The two main characters in Samuel Beckett’s most famous play have been the subject of much speculation. One eminent scholar noted that Vladimir and Estragon sounded as if they had earned PhDs.
“How do you know they hadn’t?” Beckett, the provocateur, replied.
Act I: Two tenured faculty members, somewhere at a bleak university in the middle of nowhere, are sitting next to a crumbling wall in the quad. Professor Vladimir and Associate Professor Estragon are talking about budget cutbacks, the mysterious disappearance of office staff and part-time faculty, and how good things used to be.
“We were respectable in those days,” Vladimir tells Estragon. “Now it’s too late.”
All will be fine, they tell each other, as long as they sit patiently, hold the terrible silence at bay, and wait for Norma Rae. As soon as she arrives, they are sure to recognize her. They’ve heard reports. She has her PhD, too. Surely, it would take someone of great education and incredible talent. Plus, she probably has tenure and not too great a teaching load. She is not a complete stunner, they’ve heard. Cute, though. She may look like Sally Field. Or not. Rumors are rampant.
“We’re saved!” they cry several times when they think that Norma Rae may be near.
Act I closes, however, with no Norma Rae. During intermission, outside the bleak university stage, events move quickly, as collective bargaining fails in Ohio and Wisconsin, as state houses and senates across the country enact draconian cuts to public higher education, as students face tuition spikes that force them to take on higher debt loads or drop out of school entirely.
Act II opens with moments of hope. Vladimir occasionally rouses himself with his own rhetoric. “Let us not waste our time in idle discourse! [Pause. Vehemently.] Let us do something, while we have the chance! It is not every day that we are needed.”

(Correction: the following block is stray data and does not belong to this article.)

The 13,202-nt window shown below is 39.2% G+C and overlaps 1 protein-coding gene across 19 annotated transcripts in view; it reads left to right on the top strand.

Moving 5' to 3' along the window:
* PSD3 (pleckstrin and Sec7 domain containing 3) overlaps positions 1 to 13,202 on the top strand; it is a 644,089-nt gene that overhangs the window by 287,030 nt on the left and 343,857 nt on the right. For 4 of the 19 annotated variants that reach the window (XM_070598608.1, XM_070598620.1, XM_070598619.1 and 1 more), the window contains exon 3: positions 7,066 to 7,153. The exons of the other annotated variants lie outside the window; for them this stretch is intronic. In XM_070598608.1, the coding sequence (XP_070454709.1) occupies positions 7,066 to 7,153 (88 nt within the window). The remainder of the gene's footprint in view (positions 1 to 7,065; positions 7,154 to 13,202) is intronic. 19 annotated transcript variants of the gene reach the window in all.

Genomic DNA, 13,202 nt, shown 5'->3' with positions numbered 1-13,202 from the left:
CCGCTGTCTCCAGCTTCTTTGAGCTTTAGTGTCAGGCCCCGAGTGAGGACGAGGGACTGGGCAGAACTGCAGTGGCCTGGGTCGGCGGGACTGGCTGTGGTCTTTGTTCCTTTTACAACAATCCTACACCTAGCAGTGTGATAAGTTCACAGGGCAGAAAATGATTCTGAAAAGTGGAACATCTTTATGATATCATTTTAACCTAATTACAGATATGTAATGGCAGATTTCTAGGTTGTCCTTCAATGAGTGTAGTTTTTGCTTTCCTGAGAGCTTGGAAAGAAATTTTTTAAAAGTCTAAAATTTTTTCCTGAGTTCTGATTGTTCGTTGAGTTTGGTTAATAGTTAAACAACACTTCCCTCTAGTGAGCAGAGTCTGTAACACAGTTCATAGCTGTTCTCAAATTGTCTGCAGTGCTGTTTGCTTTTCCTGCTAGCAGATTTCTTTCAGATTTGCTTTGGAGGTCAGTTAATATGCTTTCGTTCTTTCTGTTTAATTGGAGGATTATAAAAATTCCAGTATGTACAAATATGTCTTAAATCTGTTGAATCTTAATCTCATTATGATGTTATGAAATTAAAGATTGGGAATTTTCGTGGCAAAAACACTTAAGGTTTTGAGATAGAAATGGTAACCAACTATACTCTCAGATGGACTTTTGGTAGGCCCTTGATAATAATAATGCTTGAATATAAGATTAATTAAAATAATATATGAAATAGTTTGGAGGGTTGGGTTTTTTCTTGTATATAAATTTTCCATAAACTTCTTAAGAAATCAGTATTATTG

By the end of the play, Norma Rae still has not appeared. The professors are weary, irritated by their health benefits being cut and contemplating phased retirement.
“We’ll retire tomorrow,” declares Vladimir, then pauses. “Unless Norma Rae comes.”
Estragon: “And if she comes?”
Vladimir: “We’ll be saved.”
Outside the theater of the university, Crystal Lee Sutton, the woman who inspired the movie Norma Rae, died of brain cancer in 2009, a few months after her insurance company delayed her treatment. She was sixty-eight. Sutton was seventeen when she began working at the J. P. Stevens plant. Her moment of fame came when she was thirty-three, making $2.65 an hour folding towels.
“I took a piece of cardboard and wrote the word UNION on it in big letters, got up on my work table, and slowly turned it around,” she recalled in an interview for Alamance Community College, where she was a student. “The workers started cutting their machines off and giving me the victory sign. All of a sudden the plant was very quiet.” Sutton was physically removed from the plant by police. Within a year, in 1974, the Amalgamated Clothing and Textile Workers Union won the right to represent the workers at the plant.
Whom are we waiting for?
When I joined the AAUP over fifty years ago the motto of Academic Freedom for a Free Society was really the hallmark of the organization. However, in reading the current issue which starts with an editorial exhorting unionization, and contains articles about Wisconsin and Puerto Rico that support the same objective, I wonder what AAUP's true mission is. In the articles, the objective to blunt the circular advantage of PUBLIC employee unions (you scratch my back and I'll scratch yours) is totally lost, while the texts purport that the state government's effort is to "bash" (your words) ALL unions. Further, the texts aver that the issue of fiscal soundness is but a smoke screen, but there is no examination of the current and actuarial obligations imposed by union dictated pension systems. And finally the issues are politicized by stating that the actions are somehow connected to the Republican Right. Shame!
I am disappointed at the one-sided (and in some cases inaccurate) statements in these articles, and further disappointed that AAUP has drifted from its originally stated mission.
E. G. M.